Complicated math is intense and detailed. And advanced math problems are undeniably the hardest math problems. Many of which remain unsolved.
These are the toughest in the world:
7. The Large Cardinal Project
German mathematician Georg Cantor had figured out that infinity can come in different sizes, and some infinite sets have more elements than others:
Mathematicians keep discovering larger and larger numbers or sizes, known as Large Cardinals. So the process goes that a definition for a cardinal is arrived at until someone proves that another cardinal is bigger than all other known cardinals. Then, depending on their proof, that becomes the new largest cardinal.
Throughout the last century, the known large cardinals have steadily been pushed forward. While the top of the large cardinal hierarchy appears to be in sight, many questions remain open about how big this final large cardinal number will be.
6. Unknotting Problem
Today, the simplest version of the Unknotting Problem has been solved, but the full version remains unsolved. The basis of this problem emerges from the math topic Knot Theory:
The existing algorithm can unknot the knots of any complexity, but when the knots start getting more complicated, the algorithms start to take an impossibly long time to solve.
So what remains to be seen is if someone can develop an algorithm that can unknot any number of knots in what is known as polynomial time, this will finally solve the Unknotting Problem once and for all.
(However, at the same time, someone could even prove that this problem is unsolvable).
5. Kissing Number Problem
In the top five of hardest math problems is the Kissing Number Problem:
The Kissing Number Problem specifies the following – when there are numerous spheres packed in an area, each sphere is said to have a kissing number, which is the number of other how many spheres it is touching.
For example, if you are touching six neighboring spheres, then the kissing number is six.
A packed bunch of spheres will have an average kissing number to help describe the situation in terms of mathematics. However, it is when the problem crosses three dimensions or large numbers that the Kissing Problems remain unsolved.
4. Riemann Hypothesis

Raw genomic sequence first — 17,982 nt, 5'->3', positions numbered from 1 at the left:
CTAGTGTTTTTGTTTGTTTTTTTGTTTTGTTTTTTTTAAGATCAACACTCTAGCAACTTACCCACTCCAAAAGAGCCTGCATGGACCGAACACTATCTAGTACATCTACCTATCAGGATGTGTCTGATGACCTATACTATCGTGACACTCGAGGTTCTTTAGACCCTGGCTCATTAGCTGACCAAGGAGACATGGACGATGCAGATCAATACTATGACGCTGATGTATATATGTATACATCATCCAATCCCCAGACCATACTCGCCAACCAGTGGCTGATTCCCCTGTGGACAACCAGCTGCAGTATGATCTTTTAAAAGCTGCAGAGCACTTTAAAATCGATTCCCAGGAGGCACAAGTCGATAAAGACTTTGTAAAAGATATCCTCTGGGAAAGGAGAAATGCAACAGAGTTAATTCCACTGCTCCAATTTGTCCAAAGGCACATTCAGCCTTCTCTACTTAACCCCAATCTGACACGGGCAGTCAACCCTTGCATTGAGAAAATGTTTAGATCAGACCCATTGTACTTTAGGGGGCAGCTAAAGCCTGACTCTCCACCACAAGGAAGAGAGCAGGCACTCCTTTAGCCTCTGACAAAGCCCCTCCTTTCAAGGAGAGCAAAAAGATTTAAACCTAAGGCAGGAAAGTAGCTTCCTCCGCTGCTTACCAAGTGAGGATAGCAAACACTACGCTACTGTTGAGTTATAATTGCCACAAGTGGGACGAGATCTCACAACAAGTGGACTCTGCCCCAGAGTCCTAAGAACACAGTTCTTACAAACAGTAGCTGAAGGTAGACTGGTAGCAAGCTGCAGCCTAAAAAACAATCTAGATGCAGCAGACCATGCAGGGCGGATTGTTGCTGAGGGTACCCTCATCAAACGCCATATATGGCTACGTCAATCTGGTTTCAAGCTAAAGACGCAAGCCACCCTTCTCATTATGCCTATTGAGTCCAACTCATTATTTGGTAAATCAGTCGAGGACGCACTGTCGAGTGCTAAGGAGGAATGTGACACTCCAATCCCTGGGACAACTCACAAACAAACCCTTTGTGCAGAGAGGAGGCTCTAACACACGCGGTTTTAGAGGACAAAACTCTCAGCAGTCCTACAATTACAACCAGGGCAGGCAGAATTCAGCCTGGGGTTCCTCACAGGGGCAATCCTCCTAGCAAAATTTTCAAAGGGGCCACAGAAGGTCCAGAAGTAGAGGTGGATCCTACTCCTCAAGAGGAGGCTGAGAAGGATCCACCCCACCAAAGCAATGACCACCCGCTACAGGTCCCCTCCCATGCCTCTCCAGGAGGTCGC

One of the most important open problems in math is the Riemann Hypothesis. There is even a million-dollar reward for its solution:
(That’s right, this is one of those million-dollar math problems you’ve no doubt heard about).
The Riemann Hypothesis focuses on all non-trivial zeros of the Riemann zeta function is in real part 1/2.
In terms of complex numbers, this means that the function has a specific behavior along a vertical line, and the hypothesis states that this behavior will continue along this line infinitely.
The understanding of prime numbers has developed significantly in the last 160 years, but there has been no solution to the Riemann Hypothesis yet.
3. Twin Prime Conjecture
The Twin Prime Conjecture is one of the most famous unsolved problems in math:
It is one of the many number theory problems, involving prime numbers. When two primes have a difference of two, they are called twin primes.
For example, 11 and 13 are twin primes, as are 599 and 601.
Number Theory states that there are infinite prime numbers, so it should hold true that there are infinitely many twin primes. Accordingly, the Twin Prime Conjecture predicts that there are infinite twin primes.
While mathematicians have made progress on the problem in the last decade, they are still far from solving it. Making it one of the hardest math problems in the world.
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2. Goldbach’s Conjecture
Goldbach’s Conjecture remains one of the hardest math problems to date:
Simply put, Goldbach’s Conjecture states that every even number that is greater than two is the sum of two primes. While computers have checked the Conjecture for several numbers, proof is still needed for all natural numbers.
Many feel that Goldbach’s Conjecture is an understatement for very large numbers. Nevertheless, this problem has continued to puzzle mathematicians for a long time.
1. The Collatz Conjecture
This 82-year-old math question continues to confuse mathematicians all over the world:
While in September 2019, Terence Tao made some breakthroughs on this problem, however, it still remains unsolved.
The Collatz Conjecture is about the function f(n), which takes into account even numbers and cuts them in half. At the same time, the odd numbers get tripled and added to 1. The Conjecture holds that this is true for all natural numbers.
The Conjecture is derived from the math discipline known as Dynamical Systems, meaning the study of situations that change over time in some semi-predictable way.